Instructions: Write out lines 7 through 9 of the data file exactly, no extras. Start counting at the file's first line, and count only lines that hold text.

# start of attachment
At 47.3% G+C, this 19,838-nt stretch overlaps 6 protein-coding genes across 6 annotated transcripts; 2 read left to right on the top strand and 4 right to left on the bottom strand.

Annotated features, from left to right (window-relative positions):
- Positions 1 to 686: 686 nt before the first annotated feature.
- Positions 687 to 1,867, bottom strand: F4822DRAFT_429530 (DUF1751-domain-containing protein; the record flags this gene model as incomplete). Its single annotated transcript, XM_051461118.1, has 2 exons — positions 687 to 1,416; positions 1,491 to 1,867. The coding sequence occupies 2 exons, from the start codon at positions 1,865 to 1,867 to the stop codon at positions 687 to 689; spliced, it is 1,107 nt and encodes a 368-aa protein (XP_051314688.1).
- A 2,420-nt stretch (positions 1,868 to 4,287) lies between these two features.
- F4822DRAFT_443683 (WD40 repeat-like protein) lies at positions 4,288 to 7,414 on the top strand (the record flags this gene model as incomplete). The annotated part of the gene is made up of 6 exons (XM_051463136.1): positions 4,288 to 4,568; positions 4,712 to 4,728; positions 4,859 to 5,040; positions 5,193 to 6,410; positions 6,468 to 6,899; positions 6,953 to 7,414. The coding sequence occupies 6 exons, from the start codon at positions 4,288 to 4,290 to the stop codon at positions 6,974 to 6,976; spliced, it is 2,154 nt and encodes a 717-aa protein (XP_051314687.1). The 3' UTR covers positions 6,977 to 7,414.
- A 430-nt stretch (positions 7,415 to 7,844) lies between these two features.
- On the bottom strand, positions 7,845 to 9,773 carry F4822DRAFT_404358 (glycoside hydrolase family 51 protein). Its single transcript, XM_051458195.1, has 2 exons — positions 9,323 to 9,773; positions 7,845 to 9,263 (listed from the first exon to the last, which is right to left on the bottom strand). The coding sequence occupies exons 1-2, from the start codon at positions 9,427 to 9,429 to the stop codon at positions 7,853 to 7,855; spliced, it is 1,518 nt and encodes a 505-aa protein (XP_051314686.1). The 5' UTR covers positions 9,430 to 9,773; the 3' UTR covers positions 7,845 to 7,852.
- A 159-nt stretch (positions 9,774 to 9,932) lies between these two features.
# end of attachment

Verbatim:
- A 430-nt stretch (positions 7,415 to 7,844) lies between these two features.
- On the bottom strand, positions 7,845 to 9,773 carry F4822DRAFT_404358 (glycoside hydrolase family 51 protein). Its single transcript, XM_051458195.1, has 2 exons — positions 9,323 to 9,773; positions 7,845 to 9,263 (listed from the first exon to the last, which is right to left on the bottom strand). The coding sequence occupies exons 1-2, from the start codon at positions 9,427 to 9,429 to the stop codon at positions 7,853 to 7,855; spliced, it is 1,518 nt and encodes a 505-aa protein (XP_051314686.1). The 5' UTR covers positions 9,430 to 9,773; the 3' UTR covers positions 7,845 to 7,852.
- A 159-nt stretch (positions 9,774 to 9,932) lies between these two features.